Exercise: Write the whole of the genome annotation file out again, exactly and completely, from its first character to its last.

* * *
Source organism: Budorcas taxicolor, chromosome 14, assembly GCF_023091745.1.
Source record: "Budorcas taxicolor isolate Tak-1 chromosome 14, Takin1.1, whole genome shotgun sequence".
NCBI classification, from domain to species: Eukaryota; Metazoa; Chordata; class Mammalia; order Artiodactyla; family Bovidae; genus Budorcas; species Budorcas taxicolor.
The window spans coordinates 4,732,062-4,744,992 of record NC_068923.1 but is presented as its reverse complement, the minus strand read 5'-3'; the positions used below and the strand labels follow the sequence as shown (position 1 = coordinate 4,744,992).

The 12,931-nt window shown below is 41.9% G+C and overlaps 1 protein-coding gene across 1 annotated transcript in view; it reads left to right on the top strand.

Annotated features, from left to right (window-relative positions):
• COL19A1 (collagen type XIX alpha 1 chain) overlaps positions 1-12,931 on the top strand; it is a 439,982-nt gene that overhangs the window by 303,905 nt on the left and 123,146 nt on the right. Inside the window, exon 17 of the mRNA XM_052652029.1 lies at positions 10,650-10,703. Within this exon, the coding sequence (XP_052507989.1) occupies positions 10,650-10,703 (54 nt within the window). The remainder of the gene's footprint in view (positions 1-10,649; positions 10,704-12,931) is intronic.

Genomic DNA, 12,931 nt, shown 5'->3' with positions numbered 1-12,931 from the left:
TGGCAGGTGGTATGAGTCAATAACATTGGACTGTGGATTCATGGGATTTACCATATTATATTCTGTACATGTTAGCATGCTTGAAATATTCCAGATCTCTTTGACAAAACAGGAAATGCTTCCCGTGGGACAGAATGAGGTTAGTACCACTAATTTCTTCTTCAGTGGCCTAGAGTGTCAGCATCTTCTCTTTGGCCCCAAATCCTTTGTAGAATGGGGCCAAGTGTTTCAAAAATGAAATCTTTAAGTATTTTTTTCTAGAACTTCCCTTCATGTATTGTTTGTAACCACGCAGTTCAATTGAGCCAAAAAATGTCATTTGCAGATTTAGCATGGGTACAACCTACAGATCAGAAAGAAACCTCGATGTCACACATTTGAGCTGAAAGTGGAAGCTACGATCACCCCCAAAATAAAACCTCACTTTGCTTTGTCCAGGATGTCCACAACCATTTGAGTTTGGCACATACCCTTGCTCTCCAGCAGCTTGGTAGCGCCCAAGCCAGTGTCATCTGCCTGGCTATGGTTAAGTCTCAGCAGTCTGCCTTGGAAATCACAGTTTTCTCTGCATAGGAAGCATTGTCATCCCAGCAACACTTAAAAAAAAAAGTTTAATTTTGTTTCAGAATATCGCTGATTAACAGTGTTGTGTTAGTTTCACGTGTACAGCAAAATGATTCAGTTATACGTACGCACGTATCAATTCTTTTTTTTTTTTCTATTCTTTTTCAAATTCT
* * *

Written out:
Source organism: Budorcas taxicolor, chromosome 14, assembly GCF_023091745.1.
Source record: "Budorcas taxicolor isolate Tak-1 chromosome 14, Takin1.1, whole genome shotgun sequence".
NCBI classification, from domain to species: Eukaryota; Metazoa; Chordata; class Mammalia; order Artiodactyla; family Bovidae; genus Budorcas; species Budorcas taxicolor.
The window spans coordinates 4,732,062-4,744,992 of record NC_068923.1 but is presented as its reverse complement, the minus strand read 5'-3'; the positions used below and the strand labels follow the sequence as shown (position 1 = coordinate 4,744,992).

The 12,931-nt window shown below is 41.9% G+C and overlaps 1 protein-coding gene across 1 annotated transcript in view; it reads left to right on the top strand.

Annotated features, from left to right (window-relative positions):
• COL19A1 (collagen type XIX alpha 1 chain) overlaps positions 1-12,931 on the top strand; it is a 439,982-nt gene that overhangs the window by 303,905 nt on the left and 123,146 nt on the right. Inside the window, exon 17 of the mRNA XM_052652029.1 lies at positions 10,650-10,703. Within this exon, the coding sequence (XP_052507989.1) occupies positions 10,650-10,703 (54 nt within the window). The remainder of the gene's footprint in view (positions 1-10,649; positions 10,704-12,931) is intronic.

Genomic DNA, 12,931 nt, shown 5'->3' with positions numbered 1-12,931 from the left:
TGGCAGGTGGTATGAGTCAATAACATTGGACTGTGGATTCATGGGATTTACCATATTATATTCTGTACATGTTAGCATGCTTGAAATATTCCAGATCTCTTTGACAAAACAGGAAATGCTTCCCGTGGGACAGAATGAGGTTAGTACCACTAATTTCTTCTTCAGTGGCCTAGAGTGTCAGCATCTTCTCTTTGGCCCCAAATCCTTTGTAGAATGGGGCCAAGTGTTTCAAAAATGAAATCTTTAAGTATTTTTTTCTAGAACTTCCCTTCATGTATTGTTTGTAACCACGCAGTTCAATTGAGCCAAAAAATGTCATTTGCAGATTTAGCATGGGTACAACCTACAGATCAGAAAGAAACCTCGATGTCACACATTTGAGCTGAAAGTGGAAGCTACGATCACCCCCAAAATAAAACCTCACTTTGCTTTGTCCAGGATGTCCACAACCATTTGAGTTTGGCACATACCCTTGCTCTCCAGCAGCTTGGTAGCGCCCAAGCCAGTGTCATCTGCCTGGCTATGGTTAAGTCTCAGCAGTCTGCCTTGGAAATCACAGTTTTCTCTGCATAGGAAGCATTGTCATCCCAGCAACACTTAAAAAAAAAAGTTTAATTTTGTTTCAGAATATCGCTGATTAACAGTGTTGTGTTAGTTTCACGTGTACAGCAAAATGATTCAGTTATACGTACGCACGTATCAATTCTTTTTTTTTTTTCTATTCTTTTTCAAATTCT